and describe things that are beyond our reach and resources to observe
personally. Two separate projects have been underway for the past two years
using remote sensing techniques.
As partners, the Ontario Ministry of Natural Resources, U.S. Geological Survey
Lake Superior Biological Station, Great Lakes Environmental Research
Laboratory of the National Oceanographic and Atmospheric Administration, the
University of Minnesota-Duluth and others have developed a lake-wide
acoustic assessment program to estimate fish population in Lake Superior. The
information gathered will provide valuable insight into the important
relationship and balance of predators (lake trout) and their prey (rainbow smelt,
chubs and herring) in Lake Superior.
The second project contributes to a better understanding of the relationship
between the amount of good habitat and fish production. To a fishery biologist
that means answering questions such as: Does the amount of spawning habitat
limit the number of walleye or lake trout produced annually? Could there be
greater numbers of young fish if nursery areas were larger? How many more
fish might be produced if proximity between habitats was improved or critical
habitats rehabilitated?
Experts in acoustic technology are presently identifying critical spawning and
nursery areas around the lake. When this is finished, fisheries managers will
know what substrates (sand, clay, gravel, cobble) are present, in what quantity,
at what depth and exactly where they are relative to other substrates or bottom
features. This will provide information needed to manage and protect fish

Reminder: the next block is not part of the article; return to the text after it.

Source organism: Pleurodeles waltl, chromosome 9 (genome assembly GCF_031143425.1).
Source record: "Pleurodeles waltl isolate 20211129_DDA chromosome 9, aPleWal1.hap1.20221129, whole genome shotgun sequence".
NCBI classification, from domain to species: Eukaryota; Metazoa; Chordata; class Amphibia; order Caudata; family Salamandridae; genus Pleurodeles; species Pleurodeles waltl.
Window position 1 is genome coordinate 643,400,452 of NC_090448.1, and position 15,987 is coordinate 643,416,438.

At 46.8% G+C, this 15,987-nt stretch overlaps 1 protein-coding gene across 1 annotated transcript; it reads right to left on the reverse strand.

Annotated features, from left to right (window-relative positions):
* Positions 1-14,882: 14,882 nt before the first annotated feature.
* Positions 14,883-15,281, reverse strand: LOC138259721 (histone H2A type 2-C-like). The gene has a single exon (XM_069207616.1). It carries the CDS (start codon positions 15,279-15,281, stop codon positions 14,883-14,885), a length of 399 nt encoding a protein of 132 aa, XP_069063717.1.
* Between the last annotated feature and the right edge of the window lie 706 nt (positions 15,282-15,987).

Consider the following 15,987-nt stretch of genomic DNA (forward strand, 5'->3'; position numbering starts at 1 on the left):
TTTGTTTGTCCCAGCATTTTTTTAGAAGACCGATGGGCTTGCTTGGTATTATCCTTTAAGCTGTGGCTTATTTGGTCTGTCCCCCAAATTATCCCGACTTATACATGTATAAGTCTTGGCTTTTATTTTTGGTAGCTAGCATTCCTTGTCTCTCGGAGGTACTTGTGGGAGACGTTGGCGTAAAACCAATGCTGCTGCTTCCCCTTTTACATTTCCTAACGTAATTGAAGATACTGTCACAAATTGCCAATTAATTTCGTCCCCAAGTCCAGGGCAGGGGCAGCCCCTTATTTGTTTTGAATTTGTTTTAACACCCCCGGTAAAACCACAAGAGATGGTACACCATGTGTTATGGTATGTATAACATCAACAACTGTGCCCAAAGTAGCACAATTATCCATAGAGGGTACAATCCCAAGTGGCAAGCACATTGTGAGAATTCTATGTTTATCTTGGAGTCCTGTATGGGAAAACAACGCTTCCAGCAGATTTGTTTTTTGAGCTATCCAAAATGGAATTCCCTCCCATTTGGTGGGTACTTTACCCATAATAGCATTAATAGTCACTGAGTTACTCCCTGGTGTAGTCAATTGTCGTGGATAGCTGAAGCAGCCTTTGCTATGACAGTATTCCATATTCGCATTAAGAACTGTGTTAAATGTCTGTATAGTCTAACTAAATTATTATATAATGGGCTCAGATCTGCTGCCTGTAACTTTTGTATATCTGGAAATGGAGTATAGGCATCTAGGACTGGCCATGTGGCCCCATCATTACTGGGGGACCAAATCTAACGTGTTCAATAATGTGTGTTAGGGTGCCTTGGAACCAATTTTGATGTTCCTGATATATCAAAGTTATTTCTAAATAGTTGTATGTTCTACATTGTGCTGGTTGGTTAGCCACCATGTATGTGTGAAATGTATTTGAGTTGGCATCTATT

Radio telemetry and genetic profiling are two means of learning more about
a fish population and its habitat. Rehabilitation of lake sturgeon is a lake wide
effort involving many agencies sharing staff and resources to survey rivers
where sturgeon spawned historically. Progress is being made toward
establishing an understanding of the status of local populations, their use of
large tributaries via telemetry and describing the uniqueness of each population
through genetic profiling. This information will assist in making local plans for
protection and rehabilitation where it is needed.
These projects fill in large knowledge gaps about the Lake Superior ecosystem
and will allow for more informed planning and decision making as we seek to
rehabilitate and sustain Lake Superior fish communities and fisheries.
With regard to the Terrestrial Wildlife
Communities theme, activities have What's Terrestrial
focused on monitoring and inventory of Wildlife?
rare native plants and wildlife and of
species at risk within the basin as well as ! Mammals
completion of long-term and short-term ! Birds
ecosystem goal-setting. Besides ! Insects
monitoring and planning, some recovery ! Reptiles/amphibians
projects have been implemented. Two
examples are the Wood Turtle Recovery
Plan Implementation Project and the Superior Coastal Wetlands Initiative Phase II.
Wood turtles are a small docile turtle displaying colourful markings that make
them popular targets for the pet trade. They have been designated a species of
“Special Concern” by the Committee on the Status of Endangered Wildlife in
Canada (COSEWIC); in Ontario they have been recommended for “Endangered”
status by the Committee on the Status of Species at Risk in Ontario (COSSARO).
Despite these listings, and the inclusion of wood turtles on CITES (Convention
on International Trade in Endangered Species), this species has suffered
population declines throughout their range due to habitat destruction and
commercial collecting. During the spring and summer of 2002, a study was
undertaken which resulted in locating wood turtle populations in 4 streams, one
of which was found to have a healthy population. Therefore this stream has